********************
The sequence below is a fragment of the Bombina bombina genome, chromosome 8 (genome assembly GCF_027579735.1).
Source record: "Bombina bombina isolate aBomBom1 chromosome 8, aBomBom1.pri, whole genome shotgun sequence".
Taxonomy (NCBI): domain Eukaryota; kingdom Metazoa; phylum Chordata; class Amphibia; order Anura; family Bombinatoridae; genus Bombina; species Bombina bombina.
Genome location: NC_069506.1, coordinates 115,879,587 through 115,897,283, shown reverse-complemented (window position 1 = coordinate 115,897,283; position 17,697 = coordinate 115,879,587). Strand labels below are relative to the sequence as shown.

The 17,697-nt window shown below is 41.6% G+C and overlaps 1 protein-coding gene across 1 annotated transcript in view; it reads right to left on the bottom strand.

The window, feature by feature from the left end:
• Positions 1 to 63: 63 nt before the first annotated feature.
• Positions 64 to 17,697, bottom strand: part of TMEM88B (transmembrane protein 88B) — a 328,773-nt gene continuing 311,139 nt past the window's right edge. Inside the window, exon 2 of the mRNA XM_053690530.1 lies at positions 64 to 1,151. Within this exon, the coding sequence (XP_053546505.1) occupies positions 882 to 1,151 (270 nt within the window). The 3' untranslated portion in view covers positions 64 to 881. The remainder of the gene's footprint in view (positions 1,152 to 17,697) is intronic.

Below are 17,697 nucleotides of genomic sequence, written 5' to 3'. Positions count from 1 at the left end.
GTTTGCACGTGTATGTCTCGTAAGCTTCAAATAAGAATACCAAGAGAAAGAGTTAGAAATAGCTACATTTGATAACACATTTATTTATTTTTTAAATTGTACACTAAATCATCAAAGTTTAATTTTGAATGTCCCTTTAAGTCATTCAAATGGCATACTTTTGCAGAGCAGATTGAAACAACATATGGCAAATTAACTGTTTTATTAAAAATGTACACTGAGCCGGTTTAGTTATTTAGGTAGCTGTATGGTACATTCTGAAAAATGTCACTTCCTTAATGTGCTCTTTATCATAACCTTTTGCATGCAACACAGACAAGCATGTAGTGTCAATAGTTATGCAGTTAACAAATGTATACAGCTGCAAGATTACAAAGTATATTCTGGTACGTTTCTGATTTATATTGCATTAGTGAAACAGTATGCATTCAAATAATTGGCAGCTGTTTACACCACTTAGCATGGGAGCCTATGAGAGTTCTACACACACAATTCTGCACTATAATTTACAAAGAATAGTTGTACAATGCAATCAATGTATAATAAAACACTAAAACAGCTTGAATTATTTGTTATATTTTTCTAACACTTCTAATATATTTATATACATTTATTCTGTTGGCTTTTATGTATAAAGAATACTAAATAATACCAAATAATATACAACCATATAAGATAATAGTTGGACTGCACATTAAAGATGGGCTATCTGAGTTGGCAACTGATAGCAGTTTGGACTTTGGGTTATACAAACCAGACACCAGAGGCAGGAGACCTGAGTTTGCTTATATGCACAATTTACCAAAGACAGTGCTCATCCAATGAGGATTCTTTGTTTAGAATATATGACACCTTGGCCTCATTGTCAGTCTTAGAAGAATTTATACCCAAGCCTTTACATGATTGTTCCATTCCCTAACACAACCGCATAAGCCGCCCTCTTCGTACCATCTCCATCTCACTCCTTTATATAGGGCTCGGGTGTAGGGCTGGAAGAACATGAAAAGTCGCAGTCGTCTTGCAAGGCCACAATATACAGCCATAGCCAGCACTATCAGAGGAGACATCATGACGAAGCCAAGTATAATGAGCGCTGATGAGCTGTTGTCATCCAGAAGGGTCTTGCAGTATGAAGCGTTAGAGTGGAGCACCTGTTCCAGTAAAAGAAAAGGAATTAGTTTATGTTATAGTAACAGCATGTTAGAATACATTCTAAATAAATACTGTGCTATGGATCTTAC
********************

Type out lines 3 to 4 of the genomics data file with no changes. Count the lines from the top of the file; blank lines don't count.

Taxonomy (NCBI): domain Eukaryota; kingdom Metazoa; phylum Chordata; class Amphibia; order Anura; family Bombinatoridae; genus Bombina; species Bombina bombina.
Genome location: NC_069506.1, coordinates 115,879,587 through 115,897,283, shown reverse-complemented (window position 1 = coordinate 115,897,283; position 17,697 = coordinate 115,879,587). Strand labels below are relative to the sequence as shown.